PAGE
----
Librarians in Queens do not like to talk about the scofflaws who rack up fines for late books. They prefer to call them “clients” or “patrons” who owe “extended-use fees.” Competing against a tide of video games and cable shows, they are loath to scare away anyone who wants to read.

But their patience has limits. When provoked, they play hardball.

The story goes on to say that by using a collection agency, they’ve brought in an extra $11.4 million. But a “scofflaw” rabbi in the Rockaway area of Queens whose fines had mounted to $295 was so incensed about having his credit rating damaged that he is suing the library.

The story also mentions that the Queens Library has a “Read Down Your Fees” program for young people under 17; they can earn $1 per half hour (not an hour, as the story says) by reading in the library under the staff’s supervision. “During the last fiscal year,” the story says, “16,612 children were forgiven $24,734 in fines through the program.” (Which, um, means that the average kid who participated had $1.49 forgiven – not a huge amount, but the library’s trying to do the right thing, at least.)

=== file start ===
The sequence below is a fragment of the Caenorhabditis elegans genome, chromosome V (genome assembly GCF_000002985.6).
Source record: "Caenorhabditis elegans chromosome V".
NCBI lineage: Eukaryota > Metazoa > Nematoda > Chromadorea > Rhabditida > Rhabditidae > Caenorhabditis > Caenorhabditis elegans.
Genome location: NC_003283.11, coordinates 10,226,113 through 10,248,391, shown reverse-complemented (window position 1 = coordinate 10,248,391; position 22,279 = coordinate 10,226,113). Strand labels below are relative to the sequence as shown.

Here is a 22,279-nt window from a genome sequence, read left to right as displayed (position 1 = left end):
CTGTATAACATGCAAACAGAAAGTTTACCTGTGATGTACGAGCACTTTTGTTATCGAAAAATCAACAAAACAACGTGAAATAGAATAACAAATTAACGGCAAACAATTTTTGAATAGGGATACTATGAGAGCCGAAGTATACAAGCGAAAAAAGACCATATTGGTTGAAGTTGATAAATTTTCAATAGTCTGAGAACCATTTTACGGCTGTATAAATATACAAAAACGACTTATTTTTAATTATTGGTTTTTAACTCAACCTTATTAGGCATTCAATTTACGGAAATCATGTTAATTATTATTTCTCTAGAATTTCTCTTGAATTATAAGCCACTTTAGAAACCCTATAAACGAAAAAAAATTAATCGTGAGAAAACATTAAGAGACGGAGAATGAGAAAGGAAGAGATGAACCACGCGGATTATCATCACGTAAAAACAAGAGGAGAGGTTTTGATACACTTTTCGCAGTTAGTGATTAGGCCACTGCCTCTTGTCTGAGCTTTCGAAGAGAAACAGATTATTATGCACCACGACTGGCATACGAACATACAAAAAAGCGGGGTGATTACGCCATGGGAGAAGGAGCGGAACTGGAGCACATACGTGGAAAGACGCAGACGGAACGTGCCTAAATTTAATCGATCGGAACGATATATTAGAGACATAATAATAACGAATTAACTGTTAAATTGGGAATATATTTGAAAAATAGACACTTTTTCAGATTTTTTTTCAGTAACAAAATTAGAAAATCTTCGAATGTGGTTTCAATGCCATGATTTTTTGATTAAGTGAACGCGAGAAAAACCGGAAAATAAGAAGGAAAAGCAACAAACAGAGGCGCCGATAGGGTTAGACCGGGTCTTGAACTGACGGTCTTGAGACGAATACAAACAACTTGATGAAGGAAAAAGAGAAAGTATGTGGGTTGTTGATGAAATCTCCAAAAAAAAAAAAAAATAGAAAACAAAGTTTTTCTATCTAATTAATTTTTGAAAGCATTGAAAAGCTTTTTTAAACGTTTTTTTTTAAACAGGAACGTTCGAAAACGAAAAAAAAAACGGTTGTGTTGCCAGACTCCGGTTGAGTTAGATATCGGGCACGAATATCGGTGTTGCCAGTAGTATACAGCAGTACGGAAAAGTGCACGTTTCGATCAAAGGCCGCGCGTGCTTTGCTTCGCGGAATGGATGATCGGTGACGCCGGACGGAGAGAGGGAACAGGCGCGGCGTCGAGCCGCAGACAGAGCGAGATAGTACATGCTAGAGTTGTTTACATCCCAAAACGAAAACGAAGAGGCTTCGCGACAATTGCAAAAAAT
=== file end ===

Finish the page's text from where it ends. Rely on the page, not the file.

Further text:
I’m always glad to see libraries not too fixated on fines for kids. I’m sure you’ve noticed how, in popular-culture portrayals of librarians, there’s always some kind of reference to librarians as repressed shushers, obsessing over fines. We in libraries now must continue to do our duty to 1) not be repressed (i.e., don’t be afraid to be spontaneous, sing, dance, and tell jokes); 2) not give our users too hard a time about quieting down, and 3) forgive fines whenever appropriate, especially when kids and parents are involved. Deciding when to enforce and when to say “no problem, of course!” can be a fine balance – it’s like standing barefoot on the edge of a razor sometimes – but I think we all want this generation of kids to grow up bearing good thoughts about libraries and librarians.